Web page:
All tests are green. Can we push this code to production?

A doctor does not just look at a specific scan result to make a decision for C-section.She analyzes the patient history, current condition, determines what is safe for the child and the mother to make a decision for C-section.

It is a human who assesses all angles to make a decision and not just test results. Test results support the human to have more information when making decisions. Tests that bring in many kinds of information is important to good decision making. Having just one type of test keeps a different risk unaware.

When that successful company doesn't hire testers, why should I?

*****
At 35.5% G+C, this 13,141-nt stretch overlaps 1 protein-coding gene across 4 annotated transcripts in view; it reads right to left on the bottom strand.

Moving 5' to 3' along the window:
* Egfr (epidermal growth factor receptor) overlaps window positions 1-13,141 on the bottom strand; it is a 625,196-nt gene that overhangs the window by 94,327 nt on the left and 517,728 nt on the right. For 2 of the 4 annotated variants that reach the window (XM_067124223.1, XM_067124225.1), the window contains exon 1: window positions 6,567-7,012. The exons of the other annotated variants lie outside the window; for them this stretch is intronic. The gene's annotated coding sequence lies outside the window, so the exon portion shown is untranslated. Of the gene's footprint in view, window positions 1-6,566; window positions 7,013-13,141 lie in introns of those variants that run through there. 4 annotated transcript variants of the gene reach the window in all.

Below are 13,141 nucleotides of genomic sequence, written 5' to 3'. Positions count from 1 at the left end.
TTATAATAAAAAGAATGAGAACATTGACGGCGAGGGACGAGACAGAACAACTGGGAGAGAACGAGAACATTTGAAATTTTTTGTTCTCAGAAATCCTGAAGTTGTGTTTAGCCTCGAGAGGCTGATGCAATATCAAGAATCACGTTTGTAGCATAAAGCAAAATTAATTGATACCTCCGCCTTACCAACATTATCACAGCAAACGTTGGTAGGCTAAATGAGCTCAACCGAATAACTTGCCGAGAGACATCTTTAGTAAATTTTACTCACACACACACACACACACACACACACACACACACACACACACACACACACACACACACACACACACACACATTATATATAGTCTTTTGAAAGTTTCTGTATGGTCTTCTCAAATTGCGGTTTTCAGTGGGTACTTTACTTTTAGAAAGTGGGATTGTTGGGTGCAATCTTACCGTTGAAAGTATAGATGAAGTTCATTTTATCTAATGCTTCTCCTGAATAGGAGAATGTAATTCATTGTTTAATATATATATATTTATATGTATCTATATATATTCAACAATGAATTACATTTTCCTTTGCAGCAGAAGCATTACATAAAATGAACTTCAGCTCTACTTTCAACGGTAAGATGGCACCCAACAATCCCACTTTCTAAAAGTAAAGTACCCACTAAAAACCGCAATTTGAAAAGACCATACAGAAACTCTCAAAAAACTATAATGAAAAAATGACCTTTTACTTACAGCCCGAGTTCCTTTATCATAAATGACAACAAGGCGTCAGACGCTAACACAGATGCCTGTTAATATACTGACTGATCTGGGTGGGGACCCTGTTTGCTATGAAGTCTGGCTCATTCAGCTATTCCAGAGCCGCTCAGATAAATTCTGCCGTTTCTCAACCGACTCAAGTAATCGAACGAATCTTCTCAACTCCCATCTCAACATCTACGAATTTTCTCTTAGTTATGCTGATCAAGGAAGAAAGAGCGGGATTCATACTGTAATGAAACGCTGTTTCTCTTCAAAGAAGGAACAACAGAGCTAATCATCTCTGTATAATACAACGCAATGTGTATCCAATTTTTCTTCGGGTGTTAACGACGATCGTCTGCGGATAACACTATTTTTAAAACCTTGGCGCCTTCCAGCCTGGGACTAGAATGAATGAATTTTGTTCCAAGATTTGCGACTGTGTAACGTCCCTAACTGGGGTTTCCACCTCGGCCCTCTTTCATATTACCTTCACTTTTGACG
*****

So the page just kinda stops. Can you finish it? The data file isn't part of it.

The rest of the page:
Delivering a baby is a life and death experience. There are many people who deliver babies at home or in situations where they are far away from hospital. The human race has not vanished because there were no hospitals or advanced technologies during the early days of civilization. Hospital and having doctors around has increased the survival rates, safety and health. Some babies have jaundice after birth and some babies develop fever post birth. Some babies like me don't cry the moment they are born. Having specialist doctors by side makes you focus on your baby than worry about what next.

Want to contribute your pregnancy analogy for testing/development/software? Write to me to my email id pradeep.srajan at the famous mountain view based gmail provider dot com and I shall mention your name and give the due credit if I like your idea in the upcoming parts. 

Saturday, January 04, 2014

2013 - the year of change